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Last year, we heard from small business owners about their cybersecurity challenges at a series of roundtable discussions the FTC hosted with some of its partners. What we learned is that small business owners need and want information on how to keep their computer systems and business data safe. So we’re planning to provide that to them. Later this year, the FTC will launch a small business education campaign on cybersecurity, in partnership with other federal agencies.

Specifically, they told us they want clear, easy-to-use resources about cyber threats and how to deal with them. Most business owners we met said they’re concerned about human error — their own employees or themselves doing something that inadvertently would compromise the business’ systems. Phishing schemes, ransomware attacks, tech support scams, and imposter scams are among their top cybersecurity concerns. Mobile device security, cloud security, wireless connections, email authentication, and what to look for when purchasing web hosting services are also topics they’d like to know more about.

The FTC business education campaign will cover those and other cybersecurity topics based on what we learned at the roundtable discussions. With these materials, business owners will be able to learn more about cybersecurity and train their employees, and will add to the resources currently available at

We share our plans for this business education campaign and other specifics about what we heard from small business owners in the new FTC’s staff perspective report Engage, Connect, Protect: The FTC’s Projects and Plans to Foster Small Business Cybersecurity. If you want to be notified when the campaign materials are ready, send us an email to or stay tuned to this blog.


William D
April 17, 2018

I hope it proves successful to ward off what seems to be daily hacks and threats to a small business and handcuffs us from some operations as well as expensive fixes.

April 13, 2018
i am interested
April 13, 2018
Very interested in this critical information.
April 14, 2018
Me too!
April 14, 2018
I am interested as well.
Stop small bus…
April 17, 2018

Small business owners should also be concerned of their employees including security guards participating in group stalking, and voilating customers privacy by spreading their information to other companies where their friends might work at.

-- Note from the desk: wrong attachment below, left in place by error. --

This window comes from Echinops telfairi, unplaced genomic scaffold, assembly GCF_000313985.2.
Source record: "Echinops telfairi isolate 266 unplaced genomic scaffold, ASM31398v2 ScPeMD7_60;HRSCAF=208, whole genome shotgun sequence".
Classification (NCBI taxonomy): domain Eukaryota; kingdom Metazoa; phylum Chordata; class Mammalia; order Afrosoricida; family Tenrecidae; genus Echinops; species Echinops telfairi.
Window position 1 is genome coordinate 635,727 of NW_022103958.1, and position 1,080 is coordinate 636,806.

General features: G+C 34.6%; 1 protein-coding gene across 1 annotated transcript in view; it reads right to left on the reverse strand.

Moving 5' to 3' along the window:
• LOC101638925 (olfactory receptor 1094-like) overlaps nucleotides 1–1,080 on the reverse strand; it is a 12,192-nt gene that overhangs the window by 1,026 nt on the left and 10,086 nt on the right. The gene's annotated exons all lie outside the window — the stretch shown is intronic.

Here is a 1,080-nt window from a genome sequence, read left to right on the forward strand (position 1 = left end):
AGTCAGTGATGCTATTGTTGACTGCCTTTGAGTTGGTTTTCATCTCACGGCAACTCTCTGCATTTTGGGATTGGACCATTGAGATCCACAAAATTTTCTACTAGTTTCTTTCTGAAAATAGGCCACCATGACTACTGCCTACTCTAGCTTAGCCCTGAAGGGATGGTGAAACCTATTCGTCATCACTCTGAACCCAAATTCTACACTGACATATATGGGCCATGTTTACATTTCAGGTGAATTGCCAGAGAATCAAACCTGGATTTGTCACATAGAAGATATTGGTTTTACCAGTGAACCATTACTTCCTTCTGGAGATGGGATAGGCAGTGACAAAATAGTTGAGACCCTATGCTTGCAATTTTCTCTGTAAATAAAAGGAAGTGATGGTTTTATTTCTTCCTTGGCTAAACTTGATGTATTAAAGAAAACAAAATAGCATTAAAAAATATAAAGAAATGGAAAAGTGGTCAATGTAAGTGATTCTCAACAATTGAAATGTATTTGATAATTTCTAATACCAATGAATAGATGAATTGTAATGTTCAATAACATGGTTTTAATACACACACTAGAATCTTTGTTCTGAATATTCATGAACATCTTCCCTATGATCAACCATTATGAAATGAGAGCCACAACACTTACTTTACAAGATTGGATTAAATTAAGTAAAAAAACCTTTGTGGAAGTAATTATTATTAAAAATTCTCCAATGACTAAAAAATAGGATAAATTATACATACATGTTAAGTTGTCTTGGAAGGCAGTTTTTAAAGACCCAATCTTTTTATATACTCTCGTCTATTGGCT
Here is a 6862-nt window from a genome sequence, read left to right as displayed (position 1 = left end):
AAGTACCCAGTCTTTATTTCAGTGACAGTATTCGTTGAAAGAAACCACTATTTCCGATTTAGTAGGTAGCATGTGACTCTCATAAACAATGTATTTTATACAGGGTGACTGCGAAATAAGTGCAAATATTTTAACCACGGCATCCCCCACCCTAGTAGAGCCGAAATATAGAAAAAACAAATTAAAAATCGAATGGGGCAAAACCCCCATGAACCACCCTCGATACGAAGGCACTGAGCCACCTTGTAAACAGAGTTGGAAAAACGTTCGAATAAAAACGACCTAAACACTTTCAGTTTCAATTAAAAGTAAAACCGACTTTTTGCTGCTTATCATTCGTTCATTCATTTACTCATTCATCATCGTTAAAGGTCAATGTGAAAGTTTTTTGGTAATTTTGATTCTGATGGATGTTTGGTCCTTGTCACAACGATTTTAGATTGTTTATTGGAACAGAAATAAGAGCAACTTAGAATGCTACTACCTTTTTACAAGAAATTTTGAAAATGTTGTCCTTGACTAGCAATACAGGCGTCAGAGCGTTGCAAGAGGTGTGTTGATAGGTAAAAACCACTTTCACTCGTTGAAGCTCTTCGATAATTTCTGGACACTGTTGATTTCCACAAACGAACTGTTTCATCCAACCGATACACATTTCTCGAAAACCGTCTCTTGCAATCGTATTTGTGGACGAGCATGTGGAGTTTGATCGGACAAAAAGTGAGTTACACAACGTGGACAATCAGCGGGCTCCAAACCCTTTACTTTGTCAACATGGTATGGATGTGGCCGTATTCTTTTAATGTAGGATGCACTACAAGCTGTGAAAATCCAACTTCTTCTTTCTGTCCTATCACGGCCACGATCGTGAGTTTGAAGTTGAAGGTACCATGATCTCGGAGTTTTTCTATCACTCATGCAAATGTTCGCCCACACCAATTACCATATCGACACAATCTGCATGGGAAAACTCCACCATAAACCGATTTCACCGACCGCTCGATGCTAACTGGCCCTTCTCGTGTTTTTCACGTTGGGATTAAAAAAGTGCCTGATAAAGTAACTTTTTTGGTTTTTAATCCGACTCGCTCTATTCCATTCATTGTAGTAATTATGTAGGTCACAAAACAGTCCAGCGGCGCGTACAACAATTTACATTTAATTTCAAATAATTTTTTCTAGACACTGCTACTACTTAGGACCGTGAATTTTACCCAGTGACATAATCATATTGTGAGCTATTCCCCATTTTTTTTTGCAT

Hacker Combat
August 10, 2018
Very Interesting News
Eileen Callejas
November 24, 2018
One topic that was a serious and increasing threat to our small family owned and operated restaurants this past summer was the use of cyber rating sites and tools (facebook, yelp, google maps) by individuals or persons posing themselves as writing for media publications or being online-influencers. There was an increased-anomaly to the rare trend in the attempt to threaten and extort free meals for friends and family from our restaurant, by threatening to post a bad review online, following an illogical/unfair complaint. (Such threats are often made after the complainant has already consumed over 75% of the item or meal in question.) Beligerant behaviors sometimes accompanied the on-site complaint(s) if staff refused to "comp" an entire meal, or an entire table of the complainant's friends'/family's consumed meals. Because of new "fairness regulations" in ratings and reviews postings- We experienced difficulty in requesting that suspicious, fake, and predatory/bullying reviews be removed from some online sites; because the reviews themselves were not being read with the inclusion of the live or online bullying-influencer behaviors that were also connected to the comments or onsite incidents. During the "fake-profile" infestation of social media, it also became very difficult to determine who was an actual customer, and who was a 'fake profile' lodging a false review or directly messaging the restaurant's social media platforms in search of free items in the resolution of complaints. Targeted Cyber-Bullying of Small Businesses / Ethnic Businesses is now real, and it is also a cyber/real-world security threat for small business owners' families and the other on-site guests they serve. A bad review that is honest and earned is one thing. A threat of cyber-bullying and the extortion of goods from real, fake, or influential customers is a frightening new cyber-social issue for communities.